myself." Dr. Farooque said that the evaluators were led to conclude that
the Defendant might be trying to delay his trial because they saw no
evidence of any mental illness when he was insistent on firing his lawyers
and said that the lawyers and the prosecutors were all the same. Dr.
Farooque said it seemed to her that the Defendant knew that people would
say he did not understand what was happening when he made such comments
and that she and the other doctors believed "that maybe he is trying to
manipulate again the system like he manipulated in the hospital . . . ."
Dr. Craddock testified that, following the Defendants February, 1999,
evaluation, he felt that the Defendant was competent to stand trial. He
said that after a thirty-minute meeting with the Defendant he was of the
opinion that there was no mental illness impairing the Defendants ability
to work with his counsel. Dr. Craddock said that he had felt the Defendant
had always had "a full understanding of the charges against him and his
legal situation." Further, the doctor said that, "after giving [the
Defendant] the benefit of the doubt for a number of months," he believed
that the Defendant's "expressed beliefs were not delusional or the product
of a mental illness but more an obstinance and a desire to proceed the way
that he wanted to versus the way his attorneys were recommending . . . ."
Although he felt the Defendant was not competent after his first
evaluation, the doctors did not know at that time whether the Defendant
was incompetent because of mental illness or for some other reason. When
he initially found the Defendant incompetent, it was because he "wanted to
err on the side of caution." After the second evaluation, he felt the
Defendants reasoning ability and judgment were improved.
Dr. Craddock further testified that the Defendant at times was inclined to
sabotage himself and recommended another competency evaluation if the
start of his trial was delayed for several months. He noted that the
Defendant's history of mental illness and his need for medication varied.
Dr. Craddock said that it was "very conceivable" that a depressed person
could get better without treatment from one year to the next. Further, he
said that the Defendant did not perform well in understanding cause and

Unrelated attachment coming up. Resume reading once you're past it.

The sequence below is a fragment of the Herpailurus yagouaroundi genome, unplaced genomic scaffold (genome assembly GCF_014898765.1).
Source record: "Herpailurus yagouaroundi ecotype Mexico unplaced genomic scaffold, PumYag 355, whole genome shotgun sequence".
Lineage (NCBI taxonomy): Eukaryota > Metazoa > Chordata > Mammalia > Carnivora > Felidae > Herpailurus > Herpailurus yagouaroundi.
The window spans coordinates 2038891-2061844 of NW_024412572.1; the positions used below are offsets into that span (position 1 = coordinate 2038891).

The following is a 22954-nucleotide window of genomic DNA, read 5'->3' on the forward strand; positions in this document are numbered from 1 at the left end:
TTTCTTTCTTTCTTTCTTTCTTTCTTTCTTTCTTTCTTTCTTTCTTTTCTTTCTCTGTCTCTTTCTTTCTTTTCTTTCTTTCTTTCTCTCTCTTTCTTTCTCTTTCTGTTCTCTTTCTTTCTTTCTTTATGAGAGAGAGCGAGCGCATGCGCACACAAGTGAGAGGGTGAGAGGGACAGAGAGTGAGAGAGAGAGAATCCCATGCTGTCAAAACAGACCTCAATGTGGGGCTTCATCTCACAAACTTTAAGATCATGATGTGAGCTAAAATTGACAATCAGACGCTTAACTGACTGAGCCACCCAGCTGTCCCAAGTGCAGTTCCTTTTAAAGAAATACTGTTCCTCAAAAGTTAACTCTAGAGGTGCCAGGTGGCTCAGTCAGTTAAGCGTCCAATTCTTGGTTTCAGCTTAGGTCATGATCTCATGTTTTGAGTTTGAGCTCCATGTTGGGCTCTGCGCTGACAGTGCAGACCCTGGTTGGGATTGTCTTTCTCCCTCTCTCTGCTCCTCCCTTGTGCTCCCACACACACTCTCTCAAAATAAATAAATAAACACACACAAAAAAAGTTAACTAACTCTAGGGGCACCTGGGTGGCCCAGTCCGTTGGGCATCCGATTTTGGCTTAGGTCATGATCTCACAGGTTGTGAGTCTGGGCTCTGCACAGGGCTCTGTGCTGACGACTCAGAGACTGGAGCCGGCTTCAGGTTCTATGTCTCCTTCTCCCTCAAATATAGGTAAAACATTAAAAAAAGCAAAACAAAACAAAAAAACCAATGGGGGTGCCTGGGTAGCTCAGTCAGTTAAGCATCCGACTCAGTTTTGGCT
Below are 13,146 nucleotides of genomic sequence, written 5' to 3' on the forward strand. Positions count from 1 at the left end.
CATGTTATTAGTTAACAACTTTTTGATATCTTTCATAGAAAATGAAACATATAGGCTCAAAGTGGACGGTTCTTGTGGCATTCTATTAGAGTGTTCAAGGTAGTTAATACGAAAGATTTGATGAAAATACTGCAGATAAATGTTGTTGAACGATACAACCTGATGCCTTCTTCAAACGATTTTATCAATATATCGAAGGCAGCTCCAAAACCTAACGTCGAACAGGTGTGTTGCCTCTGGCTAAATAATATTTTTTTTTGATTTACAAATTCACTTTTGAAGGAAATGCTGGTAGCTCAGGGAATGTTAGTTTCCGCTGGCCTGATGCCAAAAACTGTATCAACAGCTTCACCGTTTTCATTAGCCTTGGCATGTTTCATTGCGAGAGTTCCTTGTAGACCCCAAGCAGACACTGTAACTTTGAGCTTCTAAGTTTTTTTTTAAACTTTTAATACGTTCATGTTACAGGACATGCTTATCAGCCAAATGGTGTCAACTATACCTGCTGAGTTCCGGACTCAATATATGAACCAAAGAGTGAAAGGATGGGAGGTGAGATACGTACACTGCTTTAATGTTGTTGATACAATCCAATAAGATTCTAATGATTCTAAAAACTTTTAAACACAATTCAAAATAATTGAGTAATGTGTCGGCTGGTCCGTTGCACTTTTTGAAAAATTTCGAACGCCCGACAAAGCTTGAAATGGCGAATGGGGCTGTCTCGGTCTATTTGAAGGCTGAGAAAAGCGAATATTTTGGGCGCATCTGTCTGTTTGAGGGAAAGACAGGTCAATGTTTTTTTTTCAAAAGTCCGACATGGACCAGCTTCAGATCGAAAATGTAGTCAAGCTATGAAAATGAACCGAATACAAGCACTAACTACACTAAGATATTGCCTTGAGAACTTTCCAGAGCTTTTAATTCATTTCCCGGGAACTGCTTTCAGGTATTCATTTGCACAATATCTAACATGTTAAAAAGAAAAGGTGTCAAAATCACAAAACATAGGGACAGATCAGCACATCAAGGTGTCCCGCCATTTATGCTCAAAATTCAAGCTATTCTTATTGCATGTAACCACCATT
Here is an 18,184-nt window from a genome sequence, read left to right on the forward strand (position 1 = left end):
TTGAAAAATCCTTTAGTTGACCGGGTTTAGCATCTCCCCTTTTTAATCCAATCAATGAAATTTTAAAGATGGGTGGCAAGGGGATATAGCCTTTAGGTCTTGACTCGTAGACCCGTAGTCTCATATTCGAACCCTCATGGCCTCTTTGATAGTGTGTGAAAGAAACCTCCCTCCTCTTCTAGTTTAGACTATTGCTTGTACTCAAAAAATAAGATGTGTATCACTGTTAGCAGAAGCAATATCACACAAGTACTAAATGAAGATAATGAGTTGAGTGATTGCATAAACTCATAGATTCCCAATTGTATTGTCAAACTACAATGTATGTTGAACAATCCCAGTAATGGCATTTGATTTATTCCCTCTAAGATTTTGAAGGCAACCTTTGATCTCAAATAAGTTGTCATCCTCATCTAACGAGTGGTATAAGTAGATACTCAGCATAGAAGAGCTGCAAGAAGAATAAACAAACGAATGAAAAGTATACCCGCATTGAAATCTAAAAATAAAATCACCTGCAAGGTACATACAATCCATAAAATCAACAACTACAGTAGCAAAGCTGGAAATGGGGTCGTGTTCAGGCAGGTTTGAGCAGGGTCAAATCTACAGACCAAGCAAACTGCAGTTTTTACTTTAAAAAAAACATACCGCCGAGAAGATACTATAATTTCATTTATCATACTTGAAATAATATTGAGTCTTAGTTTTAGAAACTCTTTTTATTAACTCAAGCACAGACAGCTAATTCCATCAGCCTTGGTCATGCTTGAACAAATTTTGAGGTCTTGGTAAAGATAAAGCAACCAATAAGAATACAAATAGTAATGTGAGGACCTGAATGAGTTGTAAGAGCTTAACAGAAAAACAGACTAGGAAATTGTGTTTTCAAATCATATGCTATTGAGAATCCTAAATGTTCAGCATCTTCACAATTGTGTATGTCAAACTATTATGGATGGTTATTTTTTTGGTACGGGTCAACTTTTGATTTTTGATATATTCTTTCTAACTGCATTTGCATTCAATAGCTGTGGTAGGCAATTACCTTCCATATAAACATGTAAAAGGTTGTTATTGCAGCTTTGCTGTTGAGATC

effect relationships, and he felt that the Defendants counsel would have
to spend an "above-average amount of time" helping the Defendant
understand and prepare for the consequences of his legal decisions. He
believed that the Defendant could assist his attorneys in preparing his
case and could weigh his options with counsels assistance, but the
Defendant was unable to think of all the possibilities on his own. Dr.
Craddock could not say whether the Defendant would retaliate in some way
if he did not get his way in making decisions about his case. He said some
people thought if they "acted out" it might be to their advantage in the
long run, such as obtaining a new trial, but he did not know the
Defendants motives. Dr. Craddock said that he believed the Defendant was
capable of understanding and making an assessment about whether, for
example, to plead guilty. He said that the Defendant was capable of
appreciating his legal situation but might act in a self-defeating manner,
although this was not necessarily indicative of mental incompetence. Dr.
Craddocks impression was that the Defendant might be trying to delay his
trial because he felt that the Defendant was "grasping at reasons why his
relationship with his attorneys was not adequate to proceed to trial."
The Defendant testified that he was not trying to use the mental
evaluations to delay his trial. He said that he would disagree with any
lawyer who told him that certain testimony was not admissible because it
was hearsay. Further, he did not like the rule that allowed doctors who
had treated him since his childhood to send their records but not appear
in person at trial. He said he would want the doctors to testify in person
and tell the truth, even if their testimony hurt his case. The Defendant